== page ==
High cholesterol: The sensation on the ‘back of the head’ that could be a warning sign

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High cholesterol refers to the presence of LDL particles circulating in blood. The longer the condition is left untreated, the greater the risk it poses to one’s health. This is because fatty molecules can latch onto the inner walls of the arteries, causing them to clog over time. As the arteries narrow, one nagging pain may arise at the back of the head.

When the arteries become progressively clogged, oxygen-rich blood is unable to reach the organs.

The pain associated with clogged arteries is often located in the chest and legs, but according to one medical source, it may also occur in the back of the head.

According to healthcare body Medicover Hospitals, a frequent headache in the back of the head may be indicative of high cholesterol.

“The blockage of blood vessels in the area around the head causes a headache in the back of the head,” explains the health body.

READ MORE: High cholesterol – six crucial warning signs of dangerously high cholesterol levels

“This occurs when the blood vessels get clogged up by the cholesterol plaque. If this is left unchecked, the blood vessels can rupture and cause a stroke.”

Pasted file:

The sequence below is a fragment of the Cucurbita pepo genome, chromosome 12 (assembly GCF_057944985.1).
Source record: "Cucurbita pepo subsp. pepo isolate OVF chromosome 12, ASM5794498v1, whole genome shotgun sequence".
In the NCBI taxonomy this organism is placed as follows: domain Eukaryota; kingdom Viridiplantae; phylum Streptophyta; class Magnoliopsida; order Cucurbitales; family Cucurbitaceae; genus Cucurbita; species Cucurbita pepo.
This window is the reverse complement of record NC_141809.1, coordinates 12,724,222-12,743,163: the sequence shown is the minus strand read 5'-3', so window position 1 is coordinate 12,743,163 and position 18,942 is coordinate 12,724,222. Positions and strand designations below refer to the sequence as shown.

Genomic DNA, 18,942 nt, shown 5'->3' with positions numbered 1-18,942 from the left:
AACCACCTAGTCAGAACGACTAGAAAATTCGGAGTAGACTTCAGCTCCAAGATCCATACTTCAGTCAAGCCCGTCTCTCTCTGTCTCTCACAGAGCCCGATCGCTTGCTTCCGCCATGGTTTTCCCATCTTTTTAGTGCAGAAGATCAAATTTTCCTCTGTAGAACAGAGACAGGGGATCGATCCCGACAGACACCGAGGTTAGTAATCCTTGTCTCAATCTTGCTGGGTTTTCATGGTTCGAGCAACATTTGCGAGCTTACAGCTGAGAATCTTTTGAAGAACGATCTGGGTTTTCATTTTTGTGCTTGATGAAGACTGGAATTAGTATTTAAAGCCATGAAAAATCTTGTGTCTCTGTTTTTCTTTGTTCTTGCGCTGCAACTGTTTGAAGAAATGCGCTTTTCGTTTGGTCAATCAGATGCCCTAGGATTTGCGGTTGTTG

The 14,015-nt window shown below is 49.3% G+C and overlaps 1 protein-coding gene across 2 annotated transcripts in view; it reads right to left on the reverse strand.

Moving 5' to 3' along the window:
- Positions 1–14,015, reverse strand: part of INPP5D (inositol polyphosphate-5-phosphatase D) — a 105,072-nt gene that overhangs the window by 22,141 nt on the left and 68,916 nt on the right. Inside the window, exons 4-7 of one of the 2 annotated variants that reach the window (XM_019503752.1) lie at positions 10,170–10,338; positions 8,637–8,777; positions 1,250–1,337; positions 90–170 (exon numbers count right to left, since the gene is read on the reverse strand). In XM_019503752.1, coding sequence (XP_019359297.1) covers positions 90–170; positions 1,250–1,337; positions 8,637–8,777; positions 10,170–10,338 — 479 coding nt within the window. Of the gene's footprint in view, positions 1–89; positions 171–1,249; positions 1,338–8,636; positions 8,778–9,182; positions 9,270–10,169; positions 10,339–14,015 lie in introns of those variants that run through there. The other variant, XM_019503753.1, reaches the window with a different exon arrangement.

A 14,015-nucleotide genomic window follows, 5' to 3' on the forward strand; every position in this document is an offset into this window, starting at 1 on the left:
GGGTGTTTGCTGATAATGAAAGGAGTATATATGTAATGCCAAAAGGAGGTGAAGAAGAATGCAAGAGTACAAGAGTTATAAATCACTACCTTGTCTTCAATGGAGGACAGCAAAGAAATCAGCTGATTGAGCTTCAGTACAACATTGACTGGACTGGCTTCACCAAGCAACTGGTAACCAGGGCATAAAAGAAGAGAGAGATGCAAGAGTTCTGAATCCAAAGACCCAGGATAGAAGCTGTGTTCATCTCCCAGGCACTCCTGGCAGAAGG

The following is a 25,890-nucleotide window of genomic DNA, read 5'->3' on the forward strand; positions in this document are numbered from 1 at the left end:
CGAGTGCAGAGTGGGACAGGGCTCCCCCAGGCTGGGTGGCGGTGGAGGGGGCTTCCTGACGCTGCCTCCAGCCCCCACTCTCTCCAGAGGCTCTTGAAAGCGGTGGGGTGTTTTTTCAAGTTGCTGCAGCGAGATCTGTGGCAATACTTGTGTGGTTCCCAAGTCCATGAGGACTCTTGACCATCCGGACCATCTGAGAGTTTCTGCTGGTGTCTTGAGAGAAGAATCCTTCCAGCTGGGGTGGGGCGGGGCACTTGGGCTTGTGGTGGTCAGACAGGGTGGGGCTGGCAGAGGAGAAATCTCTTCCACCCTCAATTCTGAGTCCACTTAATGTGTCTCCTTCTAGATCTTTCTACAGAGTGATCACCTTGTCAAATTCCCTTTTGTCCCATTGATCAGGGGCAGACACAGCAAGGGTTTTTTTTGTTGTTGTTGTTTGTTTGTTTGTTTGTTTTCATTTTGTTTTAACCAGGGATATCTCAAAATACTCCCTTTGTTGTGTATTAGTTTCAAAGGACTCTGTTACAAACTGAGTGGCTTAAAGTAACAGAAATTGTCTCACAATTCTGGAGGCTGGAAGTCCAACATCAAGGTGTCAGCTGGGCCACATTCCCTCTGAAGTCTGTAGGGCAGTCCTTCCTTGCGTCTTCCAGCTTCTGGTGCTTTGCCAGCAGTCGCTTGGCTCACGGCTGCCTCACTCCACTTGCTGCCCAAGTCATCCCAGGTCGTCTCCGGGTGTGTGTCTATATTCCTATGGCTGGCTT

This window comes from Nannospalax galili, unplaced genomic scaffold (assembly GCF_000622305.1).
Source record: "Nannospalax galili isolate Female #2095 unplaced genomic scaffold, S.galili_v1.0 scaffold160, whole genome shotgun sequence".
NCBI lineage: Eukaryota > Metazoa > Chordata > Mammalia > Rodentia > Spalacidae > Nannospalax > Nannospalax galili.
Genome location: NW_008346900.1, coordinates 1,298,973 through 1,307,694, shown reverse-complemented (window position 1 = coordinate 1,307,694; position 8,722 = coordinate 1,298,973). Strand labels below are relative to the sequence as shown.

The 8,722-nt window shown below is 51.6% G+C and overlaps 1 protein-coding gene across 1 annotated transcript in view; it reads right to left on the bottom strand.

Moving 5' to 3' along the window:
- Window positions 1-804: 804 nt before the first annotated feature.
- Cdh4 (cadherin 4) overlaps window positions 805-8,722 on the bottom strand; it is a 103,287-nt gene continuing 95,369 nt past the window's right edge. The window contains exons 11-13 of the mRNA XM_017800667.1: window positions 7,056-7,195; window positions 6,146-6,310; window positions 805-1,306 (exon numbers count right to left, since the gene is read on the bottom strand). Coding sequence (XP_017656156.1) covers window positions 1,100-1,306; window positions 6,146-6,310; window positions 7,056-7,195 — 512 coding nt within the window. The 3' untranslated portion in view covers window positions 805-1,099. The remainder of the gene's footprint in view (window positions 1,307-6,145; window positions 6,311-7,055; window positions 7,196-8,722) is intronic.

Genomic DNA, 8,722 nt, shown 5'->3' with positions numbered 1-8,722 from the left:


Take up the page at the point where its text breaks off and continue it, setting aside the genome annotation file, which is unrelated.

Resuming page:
Clogging can also occur in the lumbar vessels, which are the arteries located in the lower back.

Studies probing the link between back pain and high cholesterol had found that high LDL and low HDL ratios are significantly associated with lower back pain.

HDL (high-density lipoprotein) is widely referred to as good cholesterol because it removes LDL (low-density lipoprotein) from the body, preventing it from clogging the arteries.

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“The arteries leading to the lower back are among the first in the body to accumulate plaque and show signs of blockage,” explains the Physicians Committee.

The health body explains that up to 10 percent of Americans experience clogging of the lumbar vessels by the age of 20.

“Reduced blood flow to the back can weaken the discs that cushion the vertebrae and lead to painful herniated disks and pinched nerves,” it explains.

“According to studies, people who suffer from chronic pain – the most common form of pain in the United States – are far more likely to have clogged lumbar arteries compared to those who do not experience back pain.”

But complications linked to clogged arteries are most frequently concentrated in the legs and chest.

This is because muscles in the limbs require higher volumes of oxygen as a result of greater physical exertion.

Clogging that occurs in the chest is medically referred to as angina.

This can cause pain in the left side of the chest, and warrants prompt medical attention.

How to prevent clogging of the arteries

There are many factors linked to arterial diseases, many of which can’t be modified, such as age and genetics.

Others, such as smoking, stress and alcohol, should be avoided at all costs. Adhering to a healthy diet and regular fitness regimen is also key to lowering levels of bad cholesterol in the blood.

Diets emphasising soluble fibre are encouraged, as it binds to cholesterol molecules in the digestive tract and drags it out of the body.

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